Taliban fails to mention girls' school access in women's rights 'enforcement' decree

Taliban fails to mention girls' school access in women's rights 'enforcement' decree
The decree calling for 'serious action' was issued in the name of the Taliban's supreme leader, Hibatullah Akhundzada, on Friday.
2 min read
03 December, 2021
Women's rights have been a key concern for international donors [HECTOR RETAMAL/AFP/Getty-file photo]

The Taliban issued a decree Friday in the name of their supreme leader instructing Afghan ministries "to take serious action" on women's rights, but failed to mention girls' access to schools.

The move comes after the Islamists seized power in mid-August and as they seek to restore Afghanistan's access to billions of dollars in assets and aid suspended when the previous, Western-backed regime collapsed in the final stages of a US military withdrawal.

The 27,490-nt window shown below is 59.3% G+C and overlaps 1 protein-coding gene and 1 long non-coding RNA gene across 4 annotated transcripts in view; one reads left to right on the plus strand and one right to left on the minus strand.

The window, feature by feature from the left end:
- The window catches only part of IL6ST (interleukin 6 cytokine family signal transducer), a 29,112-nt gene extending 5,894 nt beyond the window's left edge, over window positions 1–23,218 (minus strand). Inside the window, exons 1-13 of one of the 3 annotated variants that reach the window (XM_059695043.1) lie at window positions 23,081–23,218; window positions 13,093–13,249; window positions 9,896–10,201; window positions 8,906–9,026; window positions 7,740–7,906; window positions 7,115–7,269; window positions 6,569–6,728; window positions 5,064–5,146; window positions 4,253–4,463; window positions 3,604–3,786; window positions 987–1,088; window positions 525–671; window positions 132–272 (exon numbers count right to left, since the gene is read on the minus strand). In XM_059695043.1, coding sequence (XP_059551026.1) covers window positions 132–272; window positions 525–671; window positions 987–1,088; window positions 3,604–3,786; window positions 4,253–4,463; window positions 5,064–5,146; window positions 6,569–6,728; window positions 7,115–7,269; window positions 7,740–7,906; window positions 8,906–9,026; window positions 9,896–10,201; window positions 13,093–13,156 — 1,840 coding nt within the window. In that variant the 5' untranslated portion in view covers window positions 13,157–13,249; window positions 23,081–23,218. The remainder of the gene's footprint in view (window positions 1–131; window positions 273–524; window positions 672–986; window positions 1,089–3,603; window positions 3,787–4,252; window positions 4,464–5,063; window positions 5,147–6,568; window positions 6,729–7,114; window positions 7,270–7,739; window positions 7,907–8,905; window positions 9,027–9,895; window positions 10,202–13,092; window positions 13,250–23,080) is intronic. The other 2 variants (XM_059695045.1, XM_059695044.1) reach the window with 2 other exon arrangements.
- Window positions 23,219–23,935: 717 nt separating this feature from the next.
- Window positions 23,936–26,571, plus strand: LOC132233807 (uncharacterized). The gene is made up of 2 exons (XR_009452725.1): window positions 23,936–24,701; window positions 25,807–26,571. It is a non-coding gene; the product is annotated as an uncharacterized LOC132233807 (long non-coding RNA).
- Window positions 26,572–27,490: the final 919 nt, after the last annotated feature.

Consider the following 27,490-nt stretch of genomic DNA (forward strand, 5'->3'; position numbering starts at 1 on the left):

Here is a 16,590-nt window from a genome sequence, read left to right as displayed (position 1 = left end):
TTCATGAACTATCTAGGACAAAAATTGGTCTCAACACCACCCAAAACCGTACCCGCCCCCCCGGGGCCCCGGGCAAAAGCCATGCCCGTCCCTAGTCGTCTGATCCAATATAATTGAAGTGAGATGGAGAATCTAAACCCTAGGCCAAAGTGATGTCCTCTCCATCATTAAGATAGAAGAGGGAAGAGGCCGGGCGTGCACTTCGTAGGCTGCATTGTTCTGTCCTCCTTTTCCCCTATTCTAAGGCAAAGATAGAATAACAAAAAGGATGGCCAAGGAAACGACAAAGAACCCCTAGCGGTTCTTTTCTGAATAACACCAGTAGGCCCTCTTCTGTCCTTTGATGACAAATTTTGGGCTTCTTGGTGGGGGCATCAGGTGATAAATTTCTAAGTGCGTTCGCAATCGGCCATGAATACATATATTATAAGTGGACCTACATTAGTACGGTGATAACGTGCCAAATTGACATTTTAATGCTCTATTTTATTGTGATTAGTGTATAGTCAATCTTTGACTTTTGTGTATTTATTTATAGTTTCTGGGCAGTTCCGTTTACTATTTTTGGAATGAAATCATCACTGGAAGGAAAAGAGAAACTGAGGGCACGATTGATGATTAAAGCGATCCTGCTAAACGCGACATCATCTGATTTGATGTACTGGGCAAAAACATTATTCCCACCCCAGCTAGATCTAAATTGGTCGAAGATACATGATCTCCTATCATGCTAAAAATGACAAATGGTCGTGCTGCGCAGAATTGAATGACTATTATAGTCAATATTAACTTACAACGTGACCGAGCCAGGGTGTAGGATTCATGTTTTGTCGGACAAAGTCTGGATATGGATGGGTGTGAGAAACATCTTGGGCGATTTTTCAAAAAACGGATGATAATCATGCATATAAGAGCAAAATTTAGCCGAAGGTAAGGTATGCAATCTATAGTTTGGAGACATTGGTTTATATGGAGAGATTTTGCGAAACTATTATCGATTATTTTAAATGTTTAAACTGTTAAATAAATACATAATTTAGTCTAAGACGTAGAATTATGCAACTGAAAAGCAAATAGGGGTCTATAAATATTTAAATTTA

"The Islamic Emirate's leadership directs all relevant organisations... to take serious action to enforce Women's Rights," the decree states, quoting elusive supreme leader Hibatullah Akhundzada.

The decree centres on marriage and widows' rights, stating "no one can force women to marry by coercion or pressure" and that a widow is entitled to an unspecified fixed share of her husband's inheritance.

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It instructs the Ministry of Culture and Information to publish material on women's rights "to prevent... ongoing repression".

Respect for women's rights has repeatedly been cited by key global donors as a condition for restoring aid.

The decree crucially makes no mention of girls' secondary education - which has been suspended for millions - or the employment of women, who have been barred from returning to jobs in the public sector.

Women's rights were severely curtailed during the Taliban's previous stint in power, which lasted from 1996 to late 2001.

Women were forced to wear the burqa, only allowed to leave the home with a male chaperone and banned from work and education.

Akhundzada has maintained a very low public profile since becoming supreme leader in 2016, after his predecessor was killed in a US drone strike.

The Taliban on 30 October released a 10-minute audio recording purported to be him addressing a madrassa in the southern city of Kandahar that day.

But some analysts believe he may have been killed one or more years ago.